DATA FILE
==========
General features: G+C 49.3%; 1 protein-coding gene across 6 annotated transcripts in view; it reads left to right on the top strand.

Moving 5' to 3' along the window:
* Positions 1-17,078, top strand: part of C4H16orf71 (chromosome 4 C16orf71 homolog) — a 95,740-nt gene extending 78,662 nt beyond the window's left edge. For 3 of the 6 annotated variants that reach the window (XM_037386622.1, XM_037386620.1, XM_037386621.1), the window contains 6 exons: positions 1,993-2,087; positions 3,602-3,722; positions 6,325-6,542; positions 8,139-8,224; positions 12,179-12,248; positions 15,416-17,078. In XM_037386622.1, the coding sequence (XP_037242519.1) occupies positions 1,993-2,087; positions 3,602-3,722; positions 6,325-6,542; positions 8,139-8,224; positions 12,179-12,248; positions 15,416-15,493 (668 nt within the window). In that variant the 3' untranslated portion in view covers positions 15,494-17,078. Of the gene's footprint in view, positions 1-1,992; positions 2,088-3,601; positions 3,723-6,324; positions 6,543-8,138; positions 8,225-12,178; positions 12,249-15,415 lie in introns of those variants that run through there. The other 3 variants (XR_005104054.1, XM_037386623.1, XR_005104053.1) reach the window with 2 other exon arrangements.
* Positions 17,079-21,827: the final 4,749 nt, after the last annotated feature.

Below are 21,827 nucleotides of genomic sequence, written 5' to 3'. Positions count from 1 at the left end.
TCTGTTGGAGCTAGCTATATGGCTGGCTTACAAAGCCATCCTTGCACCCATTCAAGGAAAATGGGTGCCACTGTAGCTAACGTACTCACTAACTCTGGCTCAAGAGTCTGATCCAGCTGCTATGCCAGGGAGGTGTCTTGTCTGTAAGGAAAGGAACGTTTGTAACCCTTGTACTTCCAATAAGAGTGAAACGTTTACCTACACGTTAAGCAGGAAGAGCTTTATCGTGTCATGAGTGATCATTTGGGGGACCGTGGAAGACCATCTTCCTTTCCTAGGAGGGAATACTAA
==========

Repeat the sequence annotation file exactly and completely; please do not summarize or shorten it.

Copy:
General features: G+C 49.3%; 1 protein-coding gene across 6 annotated transcripts in view; it reads left to right on the top strand.

Moving 5' to 3' along the window:
* Positions 1-17,078, top strand: part of C4H16orf71 (chromosome 4 C16orf71 homolog) — a 95,740-nt gene extending 78,662 nt beyond the window's left edge. For 3 of the 6 annotated variants that reach the window (XM_037386622.1, XM_037386620.1, XM_037386621.1), the window contains 6 exons: positions 1,993-2,087; positions 3,602-3,722; positions 6,325-6,542; positions 8,139-8,224; positions 12,179-12,248; positions 15,416-17,078. In XM_037386622.1, the coding sequence (XP_037242519.1) occupies positions 1,993-2,087; positions 3,602-3,722; positions 6,325-6,542; positions 8,139-8,224; positions 12,179-12,248; positions 15,416-15,493 (668 nt within the window). In that variant the 3' untranslated portion in view covers positions 15,494-17,078. Of the gene's footprint in view, positions 1-1,992; positions 2,088-3,601; positions 3,723-6,324; positions 6,543-8,138; positions 8,225-12,178; positions 12,249-15,415 lie in introns of those variants that run through there. The other 3 variants (XR_005104054.1, XM_037386623.1, XR_005104053.1) reach the window with 2 other exon arrangements.
* Positions 17,079-21,827: the final 4,749 nt, after the last annotated feature.

Below are 21,827 nucleotides of genomic sequence, written 5' to 3'. Positions count from 1 at the left end.
TCTGTTGGAGCTAGCTATATGGCTGGCTTACAAAGCCATCCTTGCACCCATTCAAGGAAAATGGGTGCCACTGTAGCTAACGTACTCACTAACTCTGGCTCAAGAGTCTGATCCAGCTGCTATGCCAGGGAGGTGTCTTGTCTGTAAGGAAAGGAACGTTTGTAACCCTTGTACTTCCAATAAGAGTGAAACGTTTACCTACACGTTAAGCAGGAAGAGCTTTATCGTGTCATGAGTGATCATTTGGGGGACCGTGGAAGACCATCTTCCTTTCCTAGGAGGGAATACTAA